6. 6. Ranges <ul><li>Anywhere from a few millimeters to 100 feet or more, depending upon its power output and the radio frequency used. </li></ul>
    7. 7. Active vs. Passive Types <ul><li>Where the power comes from: </li></ul><ul><ul><li>Active </li></ul></ul><ul><ul><li>Passive </li></ul></ul><ul><ul><li>Semi-Passive </li></ul></ul>
    8. 8. Read / Write Capabilities <ul><li>Read-Only (identify product with tag) </li></ul><ul><li>Write Once Read Many (WORM – identify tag with product) </li></ul><ul><li>Read/Write </li></ul>
    9. 9. RFID System Hierarchy
    10. 10. Shapes and Sizes <ul><li>Shapes: any shape at all – screw shaped to insert into trees (wood), credit card shaped for access applications, etc. </li></ul><ul><li>Sizes: many – as small as a grain of rice (common in animal implementation) or as large as a cell phone (common when used in GPS systems – long range communications) </li></ul>
    11. 11. Rafsec’s Smart Labels
    12. 12. Square Tag
    13. 13. Cylinder Tag
    14. 14. Glass Medium
    15. 15. Plastic Medium
    16. 16. History <ul><li>Military origin in the 1940’s to identify aircraft </li></ul><ul><ul><li>Identify: friend from foe (IFF) </li></ul></ul><ul><li>Primarily government sponsored through the 1970’s </li></ul><ul><ul><li>Progress with the invention of the microchip </li></ul></ul><ul><li>Tagging of livestock in Europe </li></ul>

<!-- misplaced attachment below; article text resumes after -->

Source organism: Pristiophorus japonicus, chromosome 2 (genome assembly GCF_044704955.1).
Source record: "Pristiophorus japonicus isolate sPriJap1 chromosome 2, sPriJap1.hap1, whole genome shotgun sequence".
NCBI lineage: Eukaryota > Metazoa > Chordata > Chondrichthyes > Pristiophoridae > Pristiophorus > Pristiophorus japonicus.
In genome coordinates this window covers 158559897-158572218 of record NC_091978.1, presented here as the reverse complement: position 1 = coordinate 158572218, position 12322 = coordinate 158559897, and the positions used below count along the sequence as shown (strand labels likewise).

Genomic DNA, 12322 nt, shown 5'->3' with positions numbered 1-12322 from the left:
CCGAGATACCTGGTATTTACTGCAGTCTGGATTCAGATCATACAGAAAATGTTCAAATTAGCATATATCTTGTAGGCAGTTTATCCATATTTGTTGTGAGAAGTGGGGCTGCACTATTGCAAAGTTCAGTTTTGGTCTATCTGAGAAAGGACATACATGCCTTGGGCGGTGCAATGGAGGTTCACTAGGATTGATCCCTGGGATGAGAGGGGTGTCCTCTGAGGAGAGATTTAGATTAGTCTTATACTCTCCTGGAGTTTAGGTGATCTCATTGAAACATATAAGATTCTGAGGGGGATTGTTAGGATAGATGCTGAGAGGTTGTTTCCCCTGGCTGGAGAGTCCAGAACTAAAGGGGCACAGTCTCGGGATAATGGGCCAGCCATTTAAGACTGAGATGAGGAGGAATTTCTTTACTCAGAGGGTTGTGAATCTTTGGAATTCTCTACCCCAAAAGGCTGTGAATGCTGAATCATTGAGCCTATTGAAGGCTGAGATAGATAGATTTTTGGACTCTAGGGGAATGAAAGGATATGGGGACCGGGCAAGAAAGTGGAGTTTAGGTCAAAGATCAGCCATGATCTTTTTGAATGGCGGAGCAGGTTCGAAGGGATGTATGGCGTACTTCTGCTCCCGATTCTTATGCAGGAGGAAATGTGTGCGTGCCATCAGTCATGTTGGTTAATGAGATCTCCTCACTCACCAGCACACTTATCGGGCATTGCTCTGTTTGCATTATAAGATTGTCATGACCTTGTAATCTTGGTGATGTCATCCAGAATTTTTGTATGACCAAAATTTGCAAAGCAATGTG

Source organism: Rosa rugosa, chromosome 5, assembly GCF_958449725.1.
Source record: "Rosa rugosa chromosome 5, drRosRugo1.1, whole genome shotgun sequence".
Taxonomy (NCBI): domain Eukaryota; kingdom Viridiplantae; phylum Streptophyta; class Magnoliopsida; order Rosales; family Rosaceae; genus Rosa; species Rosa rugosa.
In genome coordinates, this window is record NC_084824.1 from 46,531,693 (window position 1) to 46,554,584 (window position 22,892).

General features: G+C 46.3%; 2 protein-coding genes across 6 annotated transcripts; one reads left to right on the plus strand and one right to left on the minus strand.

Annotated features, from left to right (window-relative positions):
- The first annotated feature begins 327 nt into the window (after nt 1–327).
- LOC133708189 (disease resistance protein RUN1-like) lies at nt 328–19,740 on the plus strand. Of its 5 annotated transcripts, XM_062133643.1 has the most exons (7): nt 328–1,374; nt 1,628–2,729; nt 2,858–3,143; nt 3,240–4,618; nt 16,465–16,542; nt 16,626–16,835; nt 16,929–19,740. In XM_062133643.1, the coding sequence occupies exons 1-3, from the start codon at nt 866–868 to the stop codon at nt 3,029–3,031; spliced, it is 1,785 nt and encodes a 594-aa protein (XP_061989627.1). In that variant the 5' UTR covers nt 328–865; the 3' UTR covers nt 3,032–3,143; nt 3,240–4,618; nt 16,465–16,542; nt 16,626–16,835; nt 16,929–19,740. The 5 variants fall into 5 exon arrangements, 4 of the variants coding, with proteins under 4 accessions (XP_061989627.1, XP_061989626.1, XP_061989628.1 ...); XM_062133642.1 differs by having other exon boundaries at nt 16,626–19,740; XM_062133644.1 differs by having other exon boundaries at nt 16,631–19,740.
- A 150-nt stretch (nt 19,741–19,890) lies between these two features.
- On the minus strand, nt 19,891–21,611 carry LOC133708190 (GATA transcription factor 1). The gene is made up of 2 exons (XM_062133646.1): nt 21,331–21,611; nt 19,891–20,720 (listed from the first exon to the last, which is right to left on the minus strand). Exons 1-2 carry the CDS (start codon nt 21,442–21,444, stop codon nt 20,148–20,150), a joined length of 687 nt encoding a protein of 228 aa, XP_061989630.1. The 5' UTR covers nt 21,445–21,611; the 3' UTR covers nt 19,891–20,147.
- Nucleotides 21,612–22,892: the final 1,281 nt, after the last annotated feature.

17. 17. Benefits of RFID over Barcodes <ul><li>Non-contact </li></ul><ul><li>Non-line-of-sight nature </li></ul><ul><li>Robustness </li></ul><ul><li>Efficiency </li></ul><ul><li>Real-time visibility </li></ul><ul><li>Read/write capability </li></ul><ul><li>Ability to scan numerous different products at once </li></ul><ul><li>Data capacity </li></ul><ul><li>Re-usability and durability </li></ul><ul><li>Security through encryption </li></ul>
    18. 18. Constraints in Using RFID with Regard to Bar Codes <ul><li>Cost </li></ul><ul><li>Metallic or other conductive material environments </li></ul><ul><li>Tags located on or near liquid products </li></ul><ul><li>Susceptibility to electromagnetic interference (EMI) </li></ul><ul><li>Multiple data capture: interference between RFID labels </li></ul><ul><li>Regulations: incompatible national and regional regulations </li></ul><ul><li>Human exposure </li></ul><ul><li>Proof of reading </li></ul>
    19. 19. Current Uses <ul><li>Transportation (vehicle - RR cars - and container ID) </li></ul><ul><li>Anti-theft (the white tags attached to merchandise in stores) </li></ul><ul><li>Toll booth collection </li></ul><ul><li>Security (access control) </li></ul><ul><li>Automated manufacturing </li></ul><ul><li>Animal tagging </li></ul><ul><li>Vehicle velocity </li></ul><ul><li>Airline baggage </li></ul><ul><li>Libraries </li></ul><ul><li>Ski lift tickets </li></ul>
    20. 20. Future Uses <ul><li>Casino chips </li></ul><ul><li>Detection of potentially harmful food </li></ul><ul><li>Robotic warehouse inventory </li></ul><ul><li>Counterfeit currency prevention </li></ul><ul><li>Recycling – currently sorting is the highest cost of recycling. </li></ul><ul><li>Reverse Logistics </li></ul><ul><li>Store check outs </li></ul><ul><li>And many, many more… </li></ul>
    21. 21. Cost Analysis
    22. 22. Standards in Progress <ul><li>Global Tag (GTAG) </li></ul><ul><li>Bluetooth </li></ul>